As always, Carolyn Arends inspires my advent preparation. Come and See, is a joyous accompaniment to our journey! I guarantee if you like that you won’t want to miss Story of StoriesLong Way to Go, and It Was a Holy Night. Listen in and be inspired by those and many other original, thought-provoking lyrics by launching her delightful Christmas Jukebox. Do you lack Christmas Spirit? Get it here!

 

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Bonus! A sweet reminder of the first Christmas with M&M candies. I wish I knew who to give credit for this clever poem. Please clue me in if you know the original author!

 

Happy happy and merry, merry! May your Christmas be especially blessed.

~ René Morley

happy birthday anna bea

On the last Saturday of October we celebrated Anna Beatrice, the cherub who turned one year old mid-week. Her party was the bookend on an amazing first year. Anna Bea’s family and extended family, including cousins/second-cousins, aunts/uncles, grandparents and greats all gathered to celebrate this sweet-as-honey girly-girl. The cousins donned costume in dress rehearsal for a big night of trick-or-treating just ahead.

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I cannot imagine our family without Anna Beasy. She always offers a bright smile, her beautiful blue eyes twinkling. She quickly settled in with brother Henry, mama, daddy and black cat, Bear Grylls in their new home — along with GiGi and Pops. We were one big happy family for several months. In April, our new house was livable and we parted in peace! Whew

That was eight months after launching a grand adventure in multigenerational habitation, selling / purchasing one home and building another (a.k.a the big dig); mama on maternity leave or working (either way with little sleep), GiGi working from home office, daddy on shift work and Pops working the farm … plus a newborn baby girl and a rambunctious two-year old boy. And a cat. That cat! Mixed, shaken or stirred, it could have been a recipe for conflict but instead it was pretty sweet. Whew! We did it. They did it!

Anna was blessed to meet her Great-Grandma Betty when she was only a few days old, a mere 87 years between them. G’ma nestled wee Anna under wing, true to form as grandmother hen. Anna didn’t have long with G’ma, to our great sadness, but she has been blessed by loving attention from the greatest generation, as Great-Grandma Alice and Great-Great-Aunt Beatrice so much enjoy her company.

img_3915I’m thankful Every. Single. Day. that all of our sweet grands live within a few miles. Anna Bea and her brother Henry are only a short walk across our yard, through a hole in the cedar split-rail (extracted from an ancient fence in our woodlot) lined with clumps of white birch and lilacs (birches transplanted from the back forty and lilacs from the Walker estate many years ago), and past the (brand new) shed where Anna’s daddy and brother build honey bee hives.

Yesterday I was sitting on my back porch, working on children’s church craft projects when a movement caught my eye. Near the periphery of our property, wee Anna was toddling around, bundled up for fall. Her daddy stood nearby, swooped in and scooped her up, put her down, and stepped back to watch as she turned again toward the rail fence. It was a beautiful fall day; I didn’t think much about it at the time. Later, her mama explained the scene: as soon as daddy set her down, Anna Bea made a beeline for GiGi and Pop’s house! At one year old, she already knows how we love her so and apparently also where to find us. Quite amazing, eh?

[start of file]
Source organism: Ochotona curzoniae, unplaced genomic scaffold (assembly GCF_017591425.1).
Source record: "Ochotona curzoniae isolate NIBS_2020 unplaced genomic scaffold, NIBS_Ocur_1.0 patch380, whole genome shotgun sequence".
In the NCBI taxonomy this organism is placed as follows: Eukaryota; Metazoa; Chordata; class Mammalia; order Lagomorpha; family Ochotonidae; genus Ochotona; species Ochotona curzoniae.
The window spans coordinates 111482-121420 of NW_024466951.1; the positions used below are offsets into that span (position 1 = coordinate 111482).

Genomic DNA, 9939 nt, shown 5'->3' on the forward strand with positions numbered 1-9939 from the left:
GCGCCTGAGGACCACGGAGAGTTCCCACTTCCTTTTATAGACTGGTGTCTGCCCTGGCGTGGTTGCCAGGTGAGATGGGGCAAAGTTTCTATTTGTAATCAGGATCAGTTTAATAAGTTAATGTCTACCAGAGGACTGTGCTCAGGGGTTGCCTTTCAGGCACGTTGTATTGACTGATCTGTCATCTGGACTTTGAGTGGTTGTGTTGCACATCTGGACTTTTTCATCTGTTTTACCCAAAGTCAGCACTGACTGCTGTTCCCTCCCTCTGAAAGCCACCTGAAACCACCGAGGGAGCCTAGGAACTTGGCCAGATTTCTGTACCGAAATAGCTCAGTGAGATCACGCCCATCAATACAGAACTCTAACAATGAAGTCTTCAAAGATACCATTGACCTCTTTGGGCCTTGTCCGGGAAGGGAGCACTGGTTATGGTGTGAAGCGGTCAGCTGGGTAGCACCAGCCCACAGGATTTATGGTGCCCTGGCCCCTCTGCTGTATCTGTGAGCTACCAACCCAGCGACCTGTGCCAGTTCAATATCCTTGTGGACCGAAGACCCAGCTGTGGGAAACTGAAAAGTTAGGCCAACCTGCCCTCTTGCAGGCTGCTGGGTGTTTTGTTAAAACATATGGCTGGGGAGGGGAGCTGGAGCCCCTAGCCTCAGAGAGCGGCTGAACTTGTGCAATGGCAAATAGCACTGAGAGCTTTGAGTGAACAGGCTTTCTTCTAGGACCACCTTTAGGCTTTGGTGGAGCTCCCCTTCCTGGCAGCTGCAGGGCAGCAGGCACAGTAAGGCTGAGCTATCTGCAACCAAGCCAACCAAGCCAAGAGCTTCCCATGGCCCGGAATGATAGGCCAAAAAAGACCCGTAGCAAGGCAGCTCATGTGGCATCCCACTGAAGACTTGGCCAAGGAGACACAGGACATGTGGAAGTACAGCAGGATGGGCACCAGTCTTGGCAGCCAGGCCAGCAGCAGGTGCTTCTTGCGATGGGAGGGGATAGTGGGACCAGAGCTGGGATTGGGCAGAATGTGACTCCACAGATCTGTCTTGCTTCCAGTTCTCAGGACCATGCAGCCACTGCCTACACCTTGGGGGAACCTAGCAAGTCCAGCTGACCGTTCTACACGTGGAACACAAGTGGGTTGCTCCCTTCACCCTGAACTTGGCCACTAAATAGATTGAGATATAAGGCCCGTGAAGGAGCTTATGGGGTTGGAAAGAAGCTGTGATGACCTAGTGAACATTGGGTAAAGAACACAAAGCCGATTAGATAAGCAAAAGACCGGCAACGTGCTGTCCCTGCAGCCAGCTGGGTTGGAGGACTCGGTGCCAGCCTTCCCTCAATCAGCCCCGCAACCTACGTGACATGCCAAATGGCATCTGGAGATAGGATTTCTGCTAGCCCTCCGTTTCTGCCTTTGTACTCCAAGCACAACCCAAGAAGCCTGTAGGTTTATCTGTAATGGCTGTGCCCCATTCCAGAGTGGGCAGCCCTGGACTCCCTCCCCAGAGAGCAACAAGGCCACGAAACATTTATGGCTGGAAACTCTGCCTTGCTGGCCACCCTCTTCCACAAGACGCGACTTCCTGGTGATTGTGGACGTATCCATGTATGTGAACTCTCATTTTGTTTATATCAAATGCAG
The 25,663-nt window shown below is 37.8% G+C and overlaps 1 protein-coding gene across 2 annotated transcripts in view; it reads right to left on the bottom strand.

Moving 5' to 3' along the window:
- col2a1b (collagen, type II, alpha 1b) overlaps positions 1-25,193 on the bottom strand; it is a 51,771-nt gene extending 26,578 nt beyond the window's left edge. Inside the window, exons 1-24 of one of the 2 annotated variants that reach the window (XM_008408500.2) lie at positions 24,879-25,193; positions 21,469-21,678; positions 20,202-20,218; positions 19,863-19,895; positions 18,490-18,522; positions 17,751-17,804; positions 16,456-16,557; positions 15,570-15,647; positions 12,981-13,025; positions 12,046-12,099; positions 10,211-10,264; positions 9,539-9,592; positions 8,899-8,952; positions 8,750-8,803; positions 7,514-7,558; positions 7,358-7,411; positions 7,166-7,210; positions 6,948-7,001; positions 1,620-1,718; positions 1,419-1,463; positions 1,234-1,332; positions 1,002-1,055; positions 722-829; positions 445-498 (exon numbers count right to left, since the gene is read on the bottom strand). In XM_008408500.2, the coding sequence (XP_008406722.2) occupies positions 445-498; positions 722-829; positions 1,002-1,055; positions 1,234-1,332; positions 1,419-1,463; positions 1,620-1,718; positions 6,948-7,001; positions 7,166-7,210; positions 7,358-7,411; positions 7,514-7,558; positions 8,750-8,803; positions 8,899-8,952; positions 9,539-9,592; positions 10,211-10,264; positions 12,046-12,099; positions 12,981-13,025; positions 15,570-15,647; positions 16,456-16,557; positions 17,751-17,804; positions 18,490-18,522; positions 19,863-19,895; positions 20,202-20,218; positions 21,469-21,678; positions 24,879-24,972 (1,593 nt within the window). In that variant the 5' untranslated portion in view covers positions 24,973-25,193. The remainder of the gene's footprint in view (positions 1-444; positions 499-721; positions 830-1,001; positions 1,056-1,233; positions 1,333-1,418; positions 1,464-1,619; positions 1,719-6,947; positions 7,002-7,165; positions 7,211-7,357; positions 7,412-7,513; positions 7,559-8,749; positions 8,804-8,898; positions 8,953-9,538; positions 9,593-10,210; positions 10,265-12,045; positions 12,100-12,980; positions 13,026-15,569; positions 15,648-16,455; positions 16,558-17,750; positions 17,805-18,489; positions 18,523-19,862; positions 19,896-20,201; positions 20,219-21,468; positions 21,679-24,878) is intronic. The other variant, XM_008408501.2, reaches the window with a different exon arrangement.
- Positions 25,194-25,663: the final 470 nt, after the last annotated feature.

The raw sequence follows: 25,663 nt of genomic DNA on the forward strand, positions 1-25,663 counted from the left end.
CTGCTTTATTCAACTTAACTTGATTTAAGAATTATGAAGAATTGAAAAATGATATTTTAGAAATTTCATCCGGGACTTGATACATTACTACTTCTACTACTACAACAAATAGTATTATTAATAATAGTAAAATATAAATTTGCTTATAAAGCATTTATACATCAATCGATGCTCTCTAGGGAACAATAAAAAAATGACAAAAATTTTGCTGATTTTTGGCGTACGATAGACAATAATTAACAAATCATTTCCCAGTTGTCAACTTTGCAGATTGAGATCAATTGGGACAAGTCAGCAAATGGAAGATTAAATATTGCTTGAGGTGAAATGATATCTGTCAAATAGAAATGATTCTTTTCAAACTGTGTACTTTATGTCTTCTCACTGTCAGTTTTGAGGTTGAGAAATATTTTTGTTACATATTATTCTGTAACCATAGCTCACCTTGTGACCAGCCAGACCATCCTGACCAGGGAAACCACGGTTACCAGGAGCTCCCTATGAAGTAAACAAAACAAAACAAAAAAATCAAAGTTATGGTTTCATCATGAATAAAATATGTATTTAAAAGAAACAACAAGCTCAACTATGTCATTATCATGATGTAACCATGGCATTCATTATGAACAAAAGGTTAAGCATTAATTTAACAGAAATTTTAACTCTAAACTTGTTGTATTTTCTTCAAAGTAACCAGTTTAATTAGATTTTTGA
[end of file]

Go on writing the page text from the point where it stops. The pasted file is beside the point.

Life is sweet. Sweeter. Sweetness complete. Happy birthday, Anna Bea!

~ René Morley

deep and wide

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I love fall. It is a sentiment shared with nearly every North Country neighbor. You wouldn’t likely live here otherwise, knowing what is ahead!

Who doesn’t love breathing deeply of crisp air scented with sun-warmed apple, or looking long at forest and hedgerow ablaze in autumnal display? Paper birch, sugar maple, red maple, black cherry, black walnut, white oak, poplar and other hardwoods burn brightly interspersed with cooling conifers: white spruce, Norway spruce, blue spruce, balsam fir, scotch pine, red pine, white pine, and white cedar. No wonder the woods smell so good!

Nights are cool for sleeping. Days are bright, perfect temps by noon, and oh, so inviting. It’s a wonder I get anything at all done inside. Except that this is also an especially intense time of year at work, headlong into our busy season.

This month and next, my bandwidth is running thin, calendar clogged with compulsory appointments and meetings including some at a distance. I can hear our home calling for a thorough cleaning, which I continue to ignore. I missed my exercise class again. And again. Even as I was preparing a welcome meal for neighbors, an activity I thoroughly enjoy, I felt myself running low, lower. Kaput!